A federal judge said Thursday that she has all the documents she needs to decide a Medicaid expansion dispute between top GOP lawmakers and the state, and there will no longer be a court hearing Friday in New Bern.

U.S. District Court Judge Louise Wood Flanagan will either decide to halt litigation for 60 days so that President Donald Trump’s administration can evaluate the issues or she will decide whether or not the state can proceed with plans to expand Medicaid. She could also decide to dismiss the case.

House Speaker Tim Moore and Senate President Pro Tem Phil Berger filed a lawsuit earlier this month against the state and federal Department of Health and Human Services to stop Gov. Roy Cooper from expanding Medicaid.  [Read more…]

5. Democratic lawmakers talk agenda for new NCGA session

Democratic members of the N.C. House and Senate gathered Wednesday afternoon for a press conference on the new session of the General Assembly, their priorities and working with new Democratic Gov. Roy Cooper.

Senate Minority Leader Dan Blue (D-Wake) and House Minority Leader Dan Jackson (D-Wake) led the wide-ranging discussion, which focused on unmet funding needs in public education, the continuation of disaster relief efforts begun during last month’s special legislative session, the possibility of expanding Medicaid in the state and the repeal of HB2.

Still the largest controversy facing the General Assembly, various aspects of HB2 took up much of the discussion.

Both Democratic leaders said they believe the votes exist in the House and Senate for a full and unequivocal repea of HB2l – but the GOP leadership doesn’t want to let that vote occur. [Read more…]

***Bonus read: Five questions with Rep. Cecil Brockman (D-Guilford)

***Bonus video: Sen. McKissick: Restore trust, image by passing statewide non-discrimination ordinance

News, Trump Administration

Enrollment in Obamacare continues, even as Trump administration “sabotages” final sign-up efforts

Kevin Counihan, former CEO of

It’s no secret that the President Donald Trump intends to repeal the Affordable Care Act. But his administration took steps this week to accelerate its demise by halting all media ads marketing the program.

The timing is especially unfortunate as open enrollment in the health care exchange for this year will close out next week on January 31st.

While Congress is working to fully repeal and replace the ACA, contracts and subsidies that lower the premium costs are still in place this year, according to Kevin Counihan, the former CEO of

What’s more, Counihan tells CNBC enrollment was running ahead of schedule prior to January 20th.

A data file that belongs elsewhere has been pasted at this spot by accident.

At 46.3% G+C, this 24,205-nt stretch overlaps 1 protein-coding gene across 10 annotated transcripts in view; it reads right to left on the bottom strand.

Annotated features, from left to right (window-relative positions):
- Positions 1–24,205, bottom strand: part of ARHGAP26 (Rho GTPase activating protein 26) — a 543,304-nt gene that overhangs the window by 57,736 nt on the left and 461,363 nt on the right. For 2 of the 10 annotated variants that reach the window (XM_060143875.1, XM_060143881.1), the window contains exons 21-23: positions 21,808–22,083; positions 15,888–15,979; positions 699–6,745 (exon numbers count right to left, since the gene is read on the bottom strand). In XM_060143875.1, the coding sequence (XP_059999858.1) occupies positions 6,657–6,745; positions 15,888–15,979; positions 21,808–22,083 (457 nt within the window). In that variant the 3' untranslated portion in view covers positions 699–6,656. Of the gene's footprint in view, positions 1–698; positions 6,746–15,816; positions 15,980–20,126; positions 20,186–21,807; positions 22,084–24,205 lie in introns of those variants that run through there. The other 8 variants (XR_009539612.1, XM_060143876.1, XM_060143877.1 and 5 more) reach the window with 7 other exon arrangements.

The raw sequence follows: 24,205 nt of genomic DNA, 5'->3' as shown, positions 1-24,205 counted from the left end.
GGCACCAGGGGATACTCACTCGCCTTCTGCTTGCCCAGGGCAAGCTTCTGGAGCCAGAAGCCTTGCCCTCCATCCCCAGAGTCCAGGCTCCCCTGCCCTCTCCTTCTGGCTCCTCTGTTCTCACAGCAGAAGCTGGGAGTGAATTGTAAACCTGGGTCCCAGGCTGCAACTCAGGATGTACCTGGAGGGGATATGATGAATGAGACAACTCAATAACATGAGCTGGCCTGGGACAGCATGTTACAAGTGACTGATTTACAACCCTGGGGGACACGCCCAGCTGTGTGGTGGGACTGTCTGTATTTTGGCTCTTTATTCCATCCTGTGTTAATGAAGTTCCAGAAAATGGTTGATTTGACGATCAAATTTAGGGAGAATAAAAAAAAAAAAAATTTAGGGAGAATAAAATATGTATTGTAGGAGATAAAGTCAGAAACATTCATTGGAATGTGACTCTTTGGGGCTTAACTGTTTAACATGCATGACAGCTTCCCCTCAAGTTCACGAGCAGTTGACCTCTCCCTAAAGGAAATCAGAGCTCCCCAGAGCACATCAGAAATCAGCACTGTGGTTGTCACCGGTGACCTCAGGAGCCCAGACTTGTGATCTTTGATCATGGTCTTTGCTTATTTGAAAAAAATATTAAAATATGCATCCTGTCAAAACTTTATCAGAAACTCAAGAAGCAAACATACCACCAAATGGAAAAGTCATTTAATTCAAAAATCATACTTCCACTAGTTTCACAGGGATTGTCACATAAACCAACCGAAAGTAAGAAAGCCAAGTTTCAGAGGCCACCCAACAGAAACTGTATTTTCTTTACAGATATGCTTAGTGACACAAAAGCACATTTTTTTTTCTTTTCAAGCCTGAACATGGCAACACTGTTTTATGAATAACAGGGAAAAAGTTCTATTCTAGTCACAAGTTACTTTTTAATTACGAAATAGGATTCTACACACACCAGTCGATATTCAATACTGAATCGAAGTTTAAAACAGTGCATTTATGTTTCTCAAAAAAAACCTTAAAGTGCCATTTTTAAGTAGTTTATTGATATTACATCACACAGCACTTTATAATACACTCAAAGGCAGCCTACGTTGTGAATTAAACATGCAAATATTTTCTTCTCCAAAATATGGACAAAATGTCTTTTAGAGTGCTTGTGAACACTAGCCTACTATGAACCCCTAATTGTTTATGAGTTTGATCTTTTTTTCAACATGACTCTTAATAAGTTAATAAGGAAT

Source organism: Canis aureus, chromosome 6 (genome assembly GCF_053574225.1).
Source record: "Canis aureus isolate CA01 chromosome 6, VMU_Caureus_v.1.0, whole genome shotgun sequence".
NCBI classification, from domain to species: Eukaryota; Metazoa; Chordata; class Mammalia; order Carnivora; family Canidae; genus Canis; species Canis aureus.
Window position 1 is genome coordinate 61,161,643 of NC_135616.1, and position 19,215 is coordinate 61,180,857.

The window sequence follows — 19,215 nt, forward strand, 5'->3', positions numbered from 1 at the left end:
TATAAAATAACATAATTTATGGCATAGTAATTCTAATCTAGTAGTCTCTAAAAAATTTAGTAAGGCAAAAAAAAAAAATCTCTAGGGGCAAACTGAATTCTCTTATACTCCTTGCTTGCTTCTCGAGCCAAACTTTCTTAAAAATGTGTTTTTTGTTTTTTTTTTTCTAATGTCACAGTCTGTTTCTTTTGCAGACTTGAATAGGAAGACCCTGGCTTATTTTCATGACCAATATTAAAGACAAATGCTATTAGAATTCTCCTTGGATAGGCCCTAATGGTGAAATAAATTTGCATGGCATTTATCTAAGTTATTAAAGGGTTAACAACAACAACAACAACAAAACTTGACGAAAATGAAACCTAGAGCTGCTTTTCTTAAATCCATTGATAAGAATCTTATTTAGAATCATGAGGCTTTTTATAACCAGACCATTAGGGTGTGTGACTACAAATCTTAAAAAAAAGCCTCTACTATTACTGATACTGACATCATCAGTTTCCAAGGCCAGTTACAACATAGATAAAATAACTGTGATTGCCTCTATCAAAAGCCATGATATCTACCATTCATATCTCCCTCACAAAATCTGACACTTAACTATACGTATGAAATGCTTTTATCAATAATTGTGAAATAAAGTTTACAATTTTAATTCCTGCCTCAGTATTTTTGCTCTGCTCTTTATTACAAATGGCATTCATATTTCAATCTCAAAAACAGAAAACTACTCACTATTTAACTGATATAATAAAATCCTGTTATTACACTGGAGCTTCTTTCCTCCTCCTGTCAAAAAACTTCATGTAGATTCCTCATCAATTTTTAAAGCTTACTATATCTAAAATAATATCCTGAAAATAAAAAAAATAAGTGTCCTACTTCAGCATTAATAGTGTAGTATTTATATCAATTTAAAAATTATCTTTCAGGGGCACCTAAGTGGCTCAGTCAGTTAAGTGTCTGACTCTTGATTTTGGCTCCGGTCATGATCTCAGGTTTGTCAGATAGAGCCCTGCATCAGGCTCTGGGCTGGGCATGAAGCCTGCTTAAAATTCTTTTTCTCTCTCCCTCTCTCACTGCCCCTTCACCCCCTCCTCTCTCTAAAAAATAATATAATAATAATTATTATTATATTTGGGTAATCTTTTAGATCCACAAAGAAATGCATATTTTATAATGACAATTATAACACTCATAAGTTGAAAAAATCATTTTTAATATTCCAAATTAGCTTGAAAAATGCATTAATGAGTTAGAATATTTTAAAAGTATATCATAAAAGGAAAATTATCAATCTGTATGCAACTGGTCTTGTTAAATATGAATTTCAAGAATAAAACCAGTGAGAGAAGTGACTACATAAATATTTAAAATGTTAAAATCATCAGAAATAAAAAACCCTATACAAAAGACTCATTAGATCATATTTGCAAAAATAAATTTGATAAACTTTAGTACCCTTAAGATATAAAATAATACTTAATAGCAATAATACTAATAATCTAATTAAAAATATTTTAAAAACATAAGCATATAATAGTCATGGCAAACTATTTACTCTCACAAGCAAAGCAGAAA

“But the Trump Administration’s outrageous decision to sabotage open enrollment will mean coverage could cost more next year and insurers could drop out of the marketplace,” Counihan said.

Ron Pollack, executive director of Families USA, also criticized efforts to undermine enrollment. Pollack telling The Washington Post:

“The Trump administration’s mean-spirited decision to pull the already-paid-for enrollment ads belies the president’s promise that he wants to cover ‘everybody’ with health insurance.”

Counihan, who appeared last week on NC Policy Watch’s News & Views, says North Carolinians still have until Tuesday to sign up for 2017 coverage and receive financial assistance.

Click below to hear Chris Fitzsimon’s radio interview with Counihan, the former CEO of

According to the Kaiser Family Foundation, of the 11.5 million ACA marketplace enrollees nationally, 6.3 million live in Republican congressional districts with 5.2 million living in Democratic congressional districts.

Commentary, News

Five things to have on your radar – none of which are #alternativefacts

#1 The fate of Obamacare &  the new HHS Secretary – Tom Price, President Trump’s nominee for Health and Human Service Secretary, faces more questions today from the Senate Finance Committee as he looks to be confirmed. Many are hoping to hear from Price on his interpretation of Trump’s executive order to rollback Obamacare.

If you missed it last week, Senator Thom Tillis pledged in his Facebook town hall meeting that Republicans would have a replacement plan in place before repeal, and not leave 20 million Americans uninsured.

So what’s in the replacement proposal?